Cures for Canine Eye Infections

Written by j. lang wood
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Cures for Canine Eye Infections
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Any unusual discharge or inflammation in a dog's eyes can signal an eye infection. The three most common causes of canine eye infections are bacterial, foreign objects in the eye or irritants in the environment. There are a number of over-the-counter medications for canine eye irritations that can help. If after two days of home treatment there is no improvement, consult with your veterinarian.

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Over-the-Counter Saline Solution

Flushing the eye with an over-the-counter saline solution can help wash out a foreign body or soothe an eye irritated by environmental contaminants or allergies. Hold your dog steady in your lap and speak to it in a calming voice. Wipe away any discharge or debris from around the eye. Gently make a pouch of the lower eyelid and squeeze the prescribed number of drops into the eye, trying to keep as much inside the eye as possible. Allow the animal to blink to spread the drops around the eye.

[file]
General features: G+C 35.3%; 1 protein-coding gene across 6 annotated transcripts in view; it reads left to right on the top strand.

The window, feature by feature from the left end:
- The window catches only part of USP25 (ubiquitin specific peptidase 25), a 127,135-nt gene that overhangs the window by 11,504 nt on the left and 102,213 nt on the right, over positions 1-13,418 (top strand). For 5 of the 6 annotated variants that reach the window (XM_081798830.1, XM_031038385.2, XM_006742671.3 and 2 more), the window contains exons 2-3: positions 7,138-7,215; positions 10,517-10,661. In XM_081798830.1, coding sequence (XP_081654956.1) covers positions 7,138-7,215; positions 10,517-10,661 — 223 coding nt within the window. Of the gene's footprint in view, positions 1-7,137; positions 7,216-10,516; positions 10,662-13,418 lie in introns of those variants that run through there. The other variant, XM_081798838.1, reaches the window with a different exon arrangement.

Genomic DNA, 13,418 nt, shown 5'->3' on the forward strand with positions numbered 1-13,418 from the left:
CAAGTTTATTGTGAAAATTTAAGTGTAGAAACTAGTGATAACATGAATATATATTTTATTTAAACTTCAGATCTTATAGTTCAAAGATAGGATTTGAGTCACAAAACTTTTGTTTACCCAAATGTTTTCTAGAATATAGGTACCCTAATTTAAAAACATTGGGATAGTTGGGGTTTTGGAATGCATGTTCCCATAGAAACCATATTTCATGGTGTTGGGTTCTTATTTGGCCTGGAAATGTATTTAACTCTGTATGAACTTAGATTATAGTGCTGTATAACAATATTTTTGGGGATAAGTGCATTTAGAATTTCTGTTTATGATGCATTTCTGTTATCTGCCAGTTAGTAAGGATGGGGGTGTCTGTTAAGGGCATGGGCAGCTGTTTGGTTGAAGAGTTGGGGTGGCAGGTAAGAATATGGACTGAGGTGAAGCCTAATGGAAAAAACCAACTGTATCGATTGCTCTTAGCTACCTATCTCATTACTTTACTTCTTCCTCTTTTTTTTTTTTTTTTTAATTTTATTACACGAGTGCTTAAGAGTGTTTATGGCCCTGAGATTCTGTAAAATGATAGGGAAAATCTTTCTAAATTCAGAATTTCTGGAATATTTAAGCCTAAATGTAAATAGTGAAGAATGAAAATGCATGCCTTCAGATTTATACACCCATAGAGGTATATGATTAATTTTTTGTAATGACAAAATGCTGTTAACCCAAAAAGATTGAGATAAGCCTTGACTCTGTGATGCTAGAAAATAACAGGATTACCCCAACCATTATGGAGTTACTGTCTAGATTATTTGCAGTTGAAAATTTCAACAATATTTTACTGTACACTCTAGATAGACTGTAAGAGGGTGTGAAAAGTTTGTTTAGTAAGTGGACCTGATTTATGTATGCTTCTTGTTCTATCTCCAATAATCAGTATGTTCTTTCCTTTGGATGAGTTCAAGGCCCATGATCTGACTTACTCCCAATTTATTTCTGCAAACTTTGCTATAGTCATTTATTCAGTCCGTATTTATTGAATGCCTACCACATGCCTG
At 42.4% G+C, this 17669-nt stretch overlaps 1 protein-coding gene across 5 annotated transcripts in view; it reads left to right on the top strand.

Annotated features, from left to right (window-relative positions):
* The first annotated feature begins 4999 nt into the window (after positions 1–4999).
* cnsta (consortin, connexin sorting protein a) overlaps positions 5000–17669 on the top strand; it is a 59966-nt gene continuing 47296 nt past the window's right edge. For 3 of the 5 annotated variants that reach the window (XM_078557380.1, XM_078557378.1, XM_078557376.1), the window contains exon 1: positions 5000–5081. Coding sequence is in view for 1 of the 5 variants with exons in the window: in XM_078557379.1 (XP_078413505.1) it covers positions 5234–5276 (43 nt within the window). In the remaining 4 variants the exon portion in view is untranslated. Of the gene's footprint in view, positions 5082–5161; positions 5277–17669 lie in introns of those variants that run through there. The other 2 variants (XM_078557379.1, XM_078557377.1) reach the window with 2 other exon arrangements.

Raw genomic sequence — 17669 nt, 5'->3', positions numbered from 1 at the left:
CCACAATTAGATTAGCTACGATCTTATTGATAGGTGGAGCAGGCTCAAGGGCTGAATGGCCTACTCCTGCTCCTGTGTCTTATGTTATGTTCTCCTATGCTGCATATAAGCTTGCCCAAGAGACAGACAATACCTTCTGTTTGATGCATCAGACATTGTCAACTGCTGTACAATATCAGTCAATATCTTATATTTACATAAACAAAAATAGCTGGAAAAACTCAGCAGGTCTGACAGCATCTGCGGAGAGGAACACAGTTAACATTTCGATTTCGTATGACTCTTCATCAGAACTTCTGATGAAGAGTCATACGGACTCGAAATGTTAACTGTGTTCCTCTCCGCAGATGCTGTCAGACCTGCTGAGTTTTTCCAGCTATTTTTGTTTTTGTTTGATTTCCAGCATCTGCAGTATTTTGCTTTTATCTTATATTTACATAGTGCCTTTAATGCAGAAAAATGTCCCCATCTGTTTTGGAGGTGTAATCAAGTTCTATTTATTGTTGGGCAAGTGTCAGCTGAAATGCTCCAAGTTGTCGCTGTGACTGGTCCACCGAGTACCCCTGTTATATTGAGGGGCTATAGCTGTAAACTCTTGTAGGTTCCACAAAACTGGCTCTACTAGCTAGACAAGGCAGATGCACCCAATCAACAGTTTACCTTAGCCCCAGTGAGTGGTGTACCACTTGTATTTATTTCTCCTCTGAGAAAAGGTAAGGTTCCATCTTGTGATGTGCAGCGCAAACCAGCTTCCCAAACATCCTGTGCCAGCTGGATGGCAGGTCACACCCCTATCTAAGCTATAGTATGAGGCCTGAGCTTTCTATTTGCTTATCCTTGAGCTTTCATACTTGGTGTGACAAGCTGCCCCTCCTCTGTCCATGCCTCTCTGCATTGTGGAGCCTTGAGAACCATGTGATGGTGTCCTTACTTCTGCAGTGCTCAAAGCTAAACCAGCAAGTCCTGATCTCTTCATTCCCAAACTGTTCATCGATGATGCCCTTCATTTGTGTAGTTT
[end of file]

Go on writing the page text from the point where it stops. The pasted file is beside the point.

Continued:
Eye Scrub

Eye scrub is a common treatment for canine eye troubles. It is used on the exterior of the eye and is usually pH balanced so it stings less than water. Eye scrub removes the dirt, dust and discharged matter clinging to the hair around the eyes. Eye scrub is available at most pet supply stores

Antibiotic Eye Drops

If your veterinarian suspects the eye infection is bacterial in origin, she may give you antibiotic eye drops to apply to your dog's eyes several times a day. This should clear up the eye problem in just a few days, though you should continue treatment for the entire period your vet suggests.
Conjunctivitis, also known as pink eye, is a common bacterial eye infection that will require antibiotic eye drops from your veterinarian. Blepharitis is another common ailment in which the dog's eyelid becomes red and inflamed. Some dog breeds are particularly prone to blepharitis

Oral Antibiotic Medication

If the eye infection is severe, your vet may decide to give oral antibiotics in addition to topical eye drops. It is important to give the full course of antibiotic to eliminate the infection.

Allergy Medications

If your vet suspects the eye problem is caused by allergies, he may prescribe an anti-allergy eye drop or oral medication. These are usually steroid medications that reduce the swelling and irritation in the eye. Your vet may recommend that you use the medication periodically to keep the allergic reaction in check

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